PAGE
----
Business Economics Definition
Business Economics quantifies the application of Microeconomics theory and concepts in determining the policies of business and development of its strategies and determine how much is the impact of a certain change in an economic factor on the profitability or revenues of a given business and use this analysis in steering the firm’s decision-making.
It helps in developing a viewpoint from all the stakeholders’ perspectives, be it the employees or the suppliers of raw materials, and also the variables on the demand side i.e. the consumer. Keeping everything in mind, a business develops its vision of how to use its limited resources to create the maximum wealth for all of its stakeholders.
Another important aspect of business economics is that it is an assimilation of positive and normative economics because, it aims at analyzing the market in an objective manner, which is close to positive economics, and at the same time, it deals with formulating the business’ decision-making policies which are subjective and resound the goal orientation or perspective of the business, which is close to normative economicsNormative EconomicsNormative economics refers to economists' opinions about what they believe. It may be true for some, but false for others. Furthermore, the statements mentioned under normative economics cannot be verified or tested..
Process of Business Economics
Following breakdown is only for understanding, but the process is generally not sequential, and a lot of these steps take place simultaneously in the real world:
#1 – Market Analysis
A business needs to constantly monitor the market for any change in the demand or the quantity demanded of its products. Using this surveillance, the business constantly modifies its level of production and also the factors of production required for producing the forecasted level.
#2 – Production Analysis
Once the market analysis is complete for a predetermined period of time, the business develops a production plan and takes the decisions of the optimum way for the fulfillment of the forecasted demand. If the business expects a very high future demand, it would think of sourcing the raw material directly from the suppliers rather from an intermediary to avail bulk discounts and vice-versa.
#3 – Cost-Benefit Analysis
Once the business is able to estimate the costs of production after receiving the demand forecast, it turns to the pricing policy for its products. Herein, it brings together the costs and benefits to arrive at the desired profit percentageProfit PercentageThe profit percentage formula calculates the financial benefits left with the entity after it has paid all the expenses. Profit percentage is of two types - markup expressed as a percentage of cost price or profit margin calculated using the selling price.. This also encompasses the Break-even analysisBreak-even AnalysisBreak-even analysis refers to the identifying of the point where the revenue of the company starts exceeding its total cost i.e., the point when the project or company under consideration will start generating the profits by the way of studying the relationship between the revenue of the company, its fixed cost, and the variable cost., which gives the business a target toward which it focuses its resources.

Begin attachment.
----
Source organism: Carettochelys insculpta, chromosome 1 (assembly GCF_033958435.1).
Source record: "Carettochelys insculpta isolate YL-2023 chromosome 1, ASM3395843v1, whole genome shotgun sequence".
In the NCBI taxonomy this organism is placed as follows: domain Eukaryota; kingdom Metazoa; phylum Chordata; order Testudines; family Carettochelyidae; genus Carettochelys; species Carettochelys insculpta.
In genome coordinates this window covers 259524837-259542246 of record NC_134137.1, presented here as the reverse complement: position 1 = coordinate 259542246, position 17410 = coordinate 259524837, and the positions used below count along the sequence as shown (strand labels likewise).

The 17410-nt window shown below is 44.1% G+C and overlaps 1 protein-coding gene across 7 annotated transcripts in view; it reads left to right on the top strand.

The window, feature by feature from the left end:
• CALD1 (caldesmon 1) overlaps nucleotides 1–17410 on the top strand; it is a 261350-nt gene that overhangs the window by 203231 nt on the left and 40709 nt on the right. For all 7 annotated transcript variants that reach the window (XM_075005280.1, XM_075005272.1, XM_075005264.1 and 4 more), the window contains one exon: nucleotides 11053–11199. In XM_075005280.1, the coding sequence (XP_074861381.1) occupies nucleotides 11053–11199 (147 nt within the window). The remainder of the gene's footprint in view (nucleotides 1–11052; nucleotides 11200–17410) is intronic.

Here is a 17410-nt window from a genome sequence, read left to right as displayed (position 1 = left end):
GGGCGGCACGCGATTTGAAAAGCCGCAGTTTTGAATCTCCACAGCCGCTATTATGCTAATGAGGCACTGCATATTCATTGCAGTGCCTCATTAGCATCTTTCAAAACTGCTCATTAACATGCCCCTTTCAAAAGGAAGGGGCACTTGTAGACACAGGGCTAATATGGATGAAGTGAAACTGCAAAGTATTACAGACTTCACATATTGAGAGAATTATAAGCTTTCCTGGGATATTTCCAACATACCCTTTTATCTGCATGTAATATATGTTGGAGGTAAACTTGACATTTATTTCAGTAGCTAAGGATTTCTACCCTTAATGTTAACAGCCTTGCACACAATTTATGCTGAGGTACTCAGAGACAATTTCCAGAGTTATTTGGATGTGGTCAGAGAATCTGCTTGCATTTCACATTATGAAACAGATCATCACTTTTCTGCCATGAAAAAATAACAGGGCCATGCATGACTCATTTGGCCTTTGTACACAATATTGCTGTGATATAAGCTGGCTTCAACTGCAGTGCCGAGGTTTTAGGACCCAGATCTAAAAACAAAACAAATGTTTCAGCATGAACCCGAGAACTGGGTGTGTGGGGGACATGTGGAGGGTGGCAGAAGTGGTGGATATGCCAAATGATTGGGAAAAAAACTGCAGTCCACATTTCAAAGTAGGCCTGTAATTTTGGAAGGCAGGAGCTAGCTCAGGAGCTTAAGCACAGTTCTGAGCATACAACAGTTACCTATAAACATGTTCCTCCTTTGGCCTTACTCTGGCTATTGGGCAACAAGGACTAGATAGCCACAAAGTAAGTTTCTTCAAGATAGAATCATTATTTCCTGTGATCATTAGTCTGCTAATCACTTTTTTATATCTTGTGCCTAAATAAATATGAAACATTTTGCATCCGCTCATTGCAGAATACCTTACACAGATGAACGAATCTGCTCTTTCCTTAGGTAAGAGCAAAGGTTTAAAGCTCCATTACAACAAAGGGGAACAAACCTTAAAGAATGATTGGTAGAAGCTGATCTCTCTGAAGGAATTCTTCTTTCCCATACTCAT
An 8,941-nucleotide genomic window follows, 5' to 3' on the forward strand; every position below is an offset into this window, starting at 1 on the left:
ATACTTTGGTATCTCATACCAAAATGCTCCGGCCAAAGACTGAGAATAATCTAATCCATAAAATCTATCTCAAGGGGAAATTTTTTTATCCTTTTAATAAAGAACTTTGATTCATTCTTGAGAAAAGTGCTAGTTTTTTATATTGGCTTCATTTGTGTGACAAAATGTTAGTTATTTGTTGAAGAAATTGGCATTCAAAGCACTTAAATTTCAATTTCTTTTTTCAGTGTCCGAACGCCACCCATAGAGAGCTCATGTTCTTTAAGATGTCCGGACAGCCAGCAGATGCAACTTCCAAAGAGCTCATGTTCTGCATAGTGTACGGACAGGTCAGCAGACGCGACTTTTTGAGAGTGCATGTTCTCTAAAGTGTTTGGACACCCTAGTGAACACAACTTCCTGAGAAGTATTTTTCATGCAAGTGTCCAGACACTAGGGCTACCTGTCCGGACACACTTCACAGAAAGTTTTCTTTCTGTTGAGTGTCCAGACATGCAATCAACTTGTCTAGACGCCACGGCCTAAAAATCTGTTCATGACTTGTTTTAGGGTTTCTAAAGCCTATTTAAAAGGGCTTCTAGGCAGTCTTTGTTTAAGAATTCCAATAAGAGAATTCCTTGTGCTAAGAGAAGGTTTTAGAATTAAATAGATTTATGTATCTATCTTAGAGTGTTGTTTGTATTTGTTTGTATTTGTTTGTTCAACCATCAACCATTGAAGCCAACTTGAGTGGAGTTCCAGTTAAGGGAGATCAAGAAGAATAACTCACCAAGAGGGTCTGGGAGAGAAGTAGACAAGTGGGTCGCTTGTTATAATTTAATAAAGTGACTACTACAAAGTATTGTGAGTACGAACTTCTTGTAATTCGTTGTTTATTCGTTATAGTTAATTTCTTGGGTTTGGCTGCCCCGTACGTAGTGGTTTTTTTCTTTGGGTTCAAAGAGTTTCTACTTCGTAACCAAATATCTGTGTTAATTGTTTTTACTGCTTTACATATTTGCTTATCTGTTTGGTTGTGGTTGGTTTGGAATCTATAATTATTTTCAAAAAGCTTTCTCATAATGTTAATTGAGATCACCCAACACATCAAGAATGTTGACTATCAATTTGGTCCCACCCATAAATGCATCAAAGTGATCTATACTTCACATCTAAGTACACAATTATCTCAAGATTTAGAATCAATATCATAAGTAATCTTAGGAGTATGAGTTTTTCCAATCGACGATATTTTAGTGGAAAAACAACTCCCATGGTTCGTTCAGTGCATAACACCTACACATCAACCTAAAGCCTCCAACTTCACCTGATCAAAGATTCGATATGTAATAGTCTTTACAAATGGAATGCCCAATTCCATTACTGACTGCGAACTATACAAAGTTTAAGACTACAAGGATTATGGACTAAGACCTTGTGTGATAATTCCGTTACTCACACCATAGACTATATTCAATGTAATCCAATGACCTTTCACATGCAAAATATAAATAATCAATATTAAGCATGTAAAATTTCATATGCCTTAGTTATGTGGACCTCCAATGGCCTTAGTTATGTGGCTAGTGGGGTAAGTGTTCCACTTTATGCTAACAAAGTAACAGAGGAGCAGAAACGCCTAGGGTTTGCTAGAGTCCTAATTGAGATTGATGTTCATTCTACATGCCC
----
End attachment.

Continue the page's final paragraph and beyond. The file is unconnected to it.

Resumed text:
#4 – Competition Analysis
However, the above analysis in isolation can be misleading until and unless the competition dimension is not analyzed. If a firm knows that there are several players in the market then the achievable profit percentage is lower than the desired one, or on the other hand, a monopoly firm may have an achievable profit percentage higher than the desired one
#5 – Working Capital Analysis
Having estimated all of the above factors, the business also needs to consider the amount of running capital required to actually make things happen. The business may bargain on longer credit period policy from its suppliers and shorter collection period of credit sales, or maybe all-cash sales. Most businesses have the mantra of lowering current assetsCurrent AssetsCurrent assets refer to those short-term assets which can be efficiently utilized for business operations, sold for immediate cash or liquidated within a year. It comprises inventory, cash, cash equivalents, marketable securities, accounts receivable, etc. and increasing current liabilitiesCurrent LiabilitiesCurrent Liabilities are the payables which are likely to settled within twelve months of reporting. They're usually salaries payable, expense payable, short term loans etc. so that a higher level of working capital is available in hand and the running of a business is smoother.